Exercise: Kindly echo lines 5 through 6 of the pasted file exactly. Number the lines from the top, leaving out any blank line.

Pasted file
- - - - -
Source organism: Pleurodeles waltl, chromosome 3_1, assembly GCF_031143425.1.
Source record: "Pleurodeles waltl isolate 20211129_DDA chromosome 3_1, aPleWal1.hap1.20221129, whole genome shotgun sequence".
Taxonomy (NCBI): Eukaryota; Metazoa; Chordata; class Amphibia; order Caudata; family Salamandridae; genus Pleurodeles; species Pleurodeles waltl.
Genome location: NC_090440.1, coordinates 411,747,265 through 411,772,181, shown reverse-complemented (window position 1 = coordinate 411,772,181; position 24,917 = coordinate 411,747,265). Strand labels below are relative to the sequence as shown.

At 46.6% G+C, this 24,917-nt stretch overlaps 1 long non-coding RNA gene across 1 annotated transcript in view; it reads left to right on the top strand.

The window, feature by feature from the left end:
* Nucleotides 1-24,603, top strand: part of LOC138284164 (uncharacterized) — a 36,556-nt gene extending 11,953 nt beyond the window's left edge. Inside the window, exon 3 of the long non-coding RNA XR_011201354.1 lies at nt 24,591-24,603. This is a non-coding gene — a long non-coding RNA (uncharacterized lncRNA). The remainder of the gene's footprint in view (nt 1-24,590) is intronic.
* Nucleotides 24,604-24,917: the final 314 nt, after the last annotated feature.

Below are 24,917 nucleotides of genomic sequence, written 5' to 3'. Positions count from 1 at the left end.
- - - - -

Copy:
At 46.6% G+C, this 24,917-nt stretch overlaps 1 long non-coding RNA gene across 1 annotated transcript in view; it reads left to right on the top strand.

The window, feature by feature from the left end: